5 is an end vieW of the apparatus, onsmall scale, looking from the rear and shows the main frame in vertical transverse section taken on line 5 5 of Fig. 1; and Fig. 6 is a View in perspective of one of the bore-entering spindle-guides.
This invention comprehends mechanism for boring holes in piles, columns, or the like and means to apply fluid in the bore-hole during the operation of boring to remove borings from said hole.
The boring mechanism is conveniently supported on a suitable main frame 10, which comprises a bed composed of horizontally-disposed timbers, as 11, of extreme length secured parallel to each other on suitable transversely-disposed sills, as 12, and at the head end of this bed forwardly-extending timbers, as 14, are placed at opposite sides thereof, and cross-pieces are secured upon thesetimbers adjacent their forward ends.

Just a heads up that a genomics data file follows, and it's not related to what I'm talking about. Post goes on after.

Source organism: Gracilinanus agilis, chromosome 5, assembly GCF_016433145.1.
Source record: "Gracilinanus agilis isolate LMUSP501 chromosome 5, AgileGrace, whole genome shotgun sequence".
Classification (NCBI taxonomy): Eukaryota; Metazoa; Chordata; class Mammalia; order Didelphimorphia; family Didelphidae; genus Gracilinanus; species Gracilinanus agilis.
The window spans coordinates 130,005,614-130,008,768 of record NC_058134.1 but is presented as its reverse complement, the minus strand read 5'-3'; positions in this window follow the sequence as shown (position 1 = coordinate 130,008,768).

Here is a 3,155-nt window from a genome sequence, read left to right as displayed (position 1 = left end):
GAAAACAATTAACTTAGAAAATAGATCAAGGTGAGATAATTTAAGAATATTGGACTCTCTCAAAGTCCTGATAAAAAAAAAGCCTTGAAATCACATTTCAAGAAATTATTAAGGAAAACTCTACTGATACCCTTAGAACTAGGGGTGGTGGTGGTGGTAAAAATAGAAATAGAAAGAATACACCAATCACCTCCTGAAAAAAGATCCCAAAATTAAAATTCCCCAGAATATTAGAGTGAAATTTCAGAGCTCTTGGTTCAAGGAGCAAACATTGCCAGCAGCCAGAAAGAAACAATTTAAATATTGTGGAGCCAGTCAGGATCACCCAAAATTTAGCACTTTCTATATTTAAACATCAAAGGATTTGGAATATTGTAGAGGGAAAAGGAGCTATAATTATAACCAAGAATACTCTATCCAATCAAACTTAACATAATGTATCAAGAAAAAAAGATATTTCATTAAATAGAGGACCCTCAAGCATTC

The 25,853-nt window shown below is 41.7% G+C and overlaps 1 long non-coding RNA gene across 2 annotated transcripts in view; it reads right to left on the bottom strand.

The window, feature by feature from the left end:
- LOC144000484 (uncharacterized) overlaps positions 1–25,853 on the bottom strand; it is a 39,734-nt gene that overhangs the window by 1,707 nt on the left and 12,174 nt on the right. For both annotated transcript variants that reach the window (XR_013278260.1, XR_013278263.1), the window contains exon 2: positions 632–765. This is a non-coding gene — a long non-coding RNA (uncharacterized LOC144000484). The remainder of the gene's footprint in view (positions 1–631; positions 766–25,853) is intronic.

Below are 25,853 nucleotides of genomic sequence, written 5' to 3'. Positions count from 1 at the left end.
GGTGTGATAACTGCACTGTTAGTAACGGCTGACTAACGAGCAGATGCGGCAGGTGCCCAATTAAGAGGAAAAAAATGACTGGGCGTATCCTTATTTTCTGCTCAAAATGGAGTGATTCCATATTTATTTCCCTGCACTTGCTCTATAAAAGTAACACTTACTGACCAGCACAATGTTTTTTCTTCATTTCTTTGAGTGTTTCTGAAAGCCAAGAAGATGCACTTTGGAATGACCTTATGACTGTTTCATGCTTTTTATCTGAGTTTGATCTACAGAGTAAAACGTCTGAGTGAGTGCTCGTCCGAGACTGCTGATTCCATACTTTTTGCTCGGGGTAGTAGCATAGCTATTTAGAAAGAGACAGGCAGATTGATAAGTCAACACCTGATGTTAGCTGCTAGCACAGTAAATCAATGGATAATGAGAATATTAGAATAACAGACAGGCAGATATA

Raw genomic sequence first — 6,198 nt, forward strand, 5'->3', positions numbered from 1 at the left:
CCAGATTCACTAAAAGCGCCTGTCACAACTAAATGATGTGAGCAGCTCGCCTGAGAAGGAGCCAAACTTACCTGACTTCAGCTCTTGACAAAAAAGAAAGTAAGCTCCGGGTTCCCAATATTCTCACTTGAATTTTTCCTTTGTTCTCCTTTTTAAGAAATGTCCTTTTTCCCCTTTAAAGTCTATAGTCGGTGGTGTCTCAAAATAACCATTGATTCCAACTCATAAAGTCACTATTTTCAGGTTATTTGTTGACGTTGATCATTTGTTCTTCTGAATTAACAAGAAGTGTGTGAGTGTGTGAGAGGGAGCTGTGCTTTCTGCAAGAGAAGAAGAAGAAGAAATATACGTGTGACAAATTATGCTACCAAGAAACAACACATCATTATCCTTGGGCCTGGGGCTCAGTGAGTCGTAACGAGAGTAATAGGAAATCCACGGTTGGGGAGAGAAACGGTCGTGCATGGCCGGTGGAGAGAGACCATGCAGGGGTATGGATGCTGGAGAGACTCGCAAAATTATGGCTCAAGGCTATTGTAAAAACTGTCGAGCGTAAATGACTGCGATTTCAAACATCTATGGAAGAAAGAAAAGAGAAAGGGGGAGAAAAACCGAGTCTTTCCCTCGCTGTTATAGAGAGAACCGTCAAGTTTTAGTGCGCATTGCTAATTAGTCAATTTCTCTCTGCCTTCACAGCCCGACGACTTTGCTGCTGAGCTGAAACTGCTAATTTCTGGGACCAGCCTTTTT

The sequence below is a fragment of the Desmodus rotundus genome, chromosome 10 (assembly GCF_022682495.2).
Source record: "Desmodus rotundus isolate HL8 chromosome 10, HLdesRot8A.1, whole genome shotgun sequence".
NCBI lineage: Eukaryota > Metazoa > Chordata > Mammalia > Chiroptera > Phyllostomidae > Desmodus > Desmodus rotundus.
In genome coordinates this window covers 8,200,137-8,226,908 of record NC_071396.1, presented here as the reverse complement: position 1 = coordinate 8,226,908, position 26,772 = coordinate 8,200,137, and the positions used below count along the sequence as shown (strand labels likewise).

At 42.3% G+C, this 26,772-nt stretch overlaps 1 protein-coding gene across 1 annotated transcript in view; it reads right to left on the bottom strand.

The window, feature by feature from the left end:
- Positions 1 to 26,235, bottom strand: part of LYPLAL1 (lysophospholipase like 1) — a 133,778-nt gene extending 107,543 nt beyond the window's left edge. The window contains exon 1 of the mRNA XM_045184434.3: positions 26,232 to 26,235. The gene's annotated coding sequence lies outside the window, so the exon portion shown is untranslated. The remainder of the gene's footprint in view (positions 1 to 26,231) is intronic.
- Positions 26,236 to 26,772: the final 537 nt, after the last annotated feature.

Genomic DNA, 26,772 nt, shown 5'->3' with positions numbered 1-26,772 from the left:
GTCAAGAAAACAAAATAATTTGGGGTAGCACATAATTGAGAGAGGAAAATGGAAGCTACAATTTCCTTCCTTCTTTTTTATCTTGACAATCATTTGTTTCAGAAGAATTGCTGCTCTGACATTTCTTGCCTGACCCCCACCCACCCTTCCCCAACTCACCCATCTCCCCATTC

The boring mechanism includes a bore-en- 'tering spindle 16, which is rendered of extended length and preferably composed of sections of tubing, as 19, detachably connected together by means of a screw-threaded counterbore, as 17, Fig. 4, formed in one end and a screw-threaded counter portion 18, Fig. 3, formed on the opposite end of each section, which serve to interlock the abutting sections and leave the periphery and bore of the spindle smooth and of a uniform diameter throughout and permit of the attachment of additional sections to increase the length of. the spindle, if desired, and of the disconnection and replacement of sections which might become unfit for further use. This spindle is formed tubular to afford a way longitudinally thereof for the passage of fluid, and it is movably mounted in a horizontal position on the frame or bed 10, so that it can be rotated and simultaneously advanced or retracted longitudinally relatively to the Work, and this spindle is driven to rotation by means of a drive-pulley or the like, as 20, which is fixedly mounted on a suitable sleeve 21, rotatably supported at the head end of the bed in bearings, as 22, arranged on the cross-pieces 15. This sleeve is formed with the bore of suitable diameter to slidably receive the spindle 16, and a feather 23 is seated on the wall of this bore and slidably engaged in a suitable feather-way, as 24, formed longitudinally in the periphery of the spindle, whereby upon the application of power to the pulley 20 the spindle is driven to rotation and is free for longitudinal movement. The rear or back end of spindle 16 is preferably connected to a cross-head, as 25, which is movably mounted onthe main frame 10 for reciprocative travel longitudinally thereof and is suitably connected to said spindle to force same to travel therewith. This cross-head includes oppositely-disposed L- shaped side pieces 26, connected together at the desired separation by a distance-piece 9 and each formed with aguide-embracing notch 27 in the free end of the foot portion, and these pieces are suitably separated for said notches to engage with the outer edges of the guides, as 28, which consist of sections of flat metal fastened on the upper surface of the bed at each side with suitable lateral projection therefrom to clear the toe of the side piece from the side of the bed.